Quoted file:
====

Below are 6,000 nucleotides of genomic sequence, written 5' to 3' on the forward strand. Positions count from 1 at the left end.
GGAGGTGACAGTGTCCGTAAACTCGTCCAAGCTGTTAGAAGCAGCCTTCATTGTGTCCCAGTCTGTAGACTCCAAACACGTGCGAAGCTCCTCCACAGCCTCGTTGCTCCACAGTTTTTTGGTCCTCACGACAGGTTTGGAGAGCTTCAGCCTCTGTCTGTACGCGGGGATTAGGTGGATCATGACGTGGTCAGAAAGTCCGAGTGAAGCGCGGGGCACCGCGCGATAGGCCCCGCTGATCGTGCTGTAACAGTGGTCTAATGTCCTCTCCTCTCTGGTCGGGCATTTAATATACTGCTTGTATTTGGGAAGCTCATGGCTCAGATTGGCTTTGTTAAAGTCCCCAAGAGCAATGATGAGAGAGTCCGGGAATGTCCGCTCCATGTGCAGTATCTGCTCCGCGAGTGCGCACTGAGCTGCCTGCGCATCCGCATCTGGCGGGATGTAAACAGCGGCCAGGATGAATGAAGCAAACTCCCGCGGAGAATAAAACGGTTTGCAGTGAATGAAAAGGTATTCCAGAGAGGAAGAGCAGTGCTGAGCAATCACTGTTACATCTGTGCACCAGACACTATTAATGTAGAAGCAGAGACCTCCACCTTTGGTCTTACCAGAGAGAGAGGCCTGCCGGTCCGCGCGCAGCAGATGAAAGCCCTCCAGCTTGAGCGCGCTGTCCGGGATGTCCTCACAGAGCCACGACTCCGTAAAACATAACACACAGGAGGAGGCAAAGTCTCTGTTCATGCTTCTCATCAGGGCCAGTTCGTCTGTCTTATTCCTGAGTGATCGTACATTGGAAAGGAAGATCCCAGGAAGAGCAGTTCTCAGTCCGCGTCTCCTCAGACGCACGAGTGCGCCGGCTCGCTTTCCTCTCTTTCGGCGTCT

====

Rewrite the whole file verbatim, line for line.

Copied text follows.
Below are 6,000 nucleotides of genomic sequence, written 5' to 3' on the forward strand. Positions count from 1 at the left end.
GGAGGTGACAGTGTCCGTAAACTCGTCCAAGCTGTTAGAAGCAGCCTTCATTGTGTCCCAGTCTGTAGACTCCAAACACGTGCGAAGCTCCTCCACAGCCTCGTTGCTCCACAGTTTTTTGGTCCTCACGACAGGTTTGGAGAGCTTCAGCCTCTGTCTGTACGCGGGGATTAGGTGGATCATGACGTGGTCAGAAAGTCCGAGTGAAGCGCGGGGCACCGCGCGATAGGCCCCGCTGATCGTGCTGTAACAGTGGTCTAATGTCCTCTCCTCTCTGGTCGGGCATTTAATATACTGCTTGTATTTGGGAAGCTCATGGCTCAGATTGGCTTTGTTAAAGTCCCCAAGAGCAATGATGAGAGAGTCCGGGAATGTCCGCTCCATGTGCAGTATCTGCTCCGCGAGTGCGCACTGAGCTGCCTGCGCATCCGCATCTGGCGGGATGTAAACAGCGGCCAGGATGAATGAAGCAAACTCCCGCGGAGAATAAAACGGTTTGCAGTGAATGAAAAGGTATTCCAGAGAGGAAGAGCAGTGCTGAGCAATCACTGTTACATCTGTGCACCAGACACTATTAATGTAGAAGCAGAGACCTCCACCTTTGGTCTTACCAGAGAGAGAGGCCTGCCGGTCCGCGCGCAGCAGATGAAAGCCCTCCAGCTTGAGCGCGCTGTCCGGGATGTCCTCACAGAGCCACGACTCCGTAAAACATAACACACAGGAGGAGGCAAAGTCTCTGTTCATGCTTCTCATCAGGGCCAGTTCGTCTGTCTTATTCCTGAGTGATCGTACATTGGAAAGGAAGATCCCAGGAAGAGCAGTTCTCAGTCCGCGTCTCCTCAGACGCACGAGTGCGCCGGCTCGCTTTCCTCTCTTTCGGCGTCT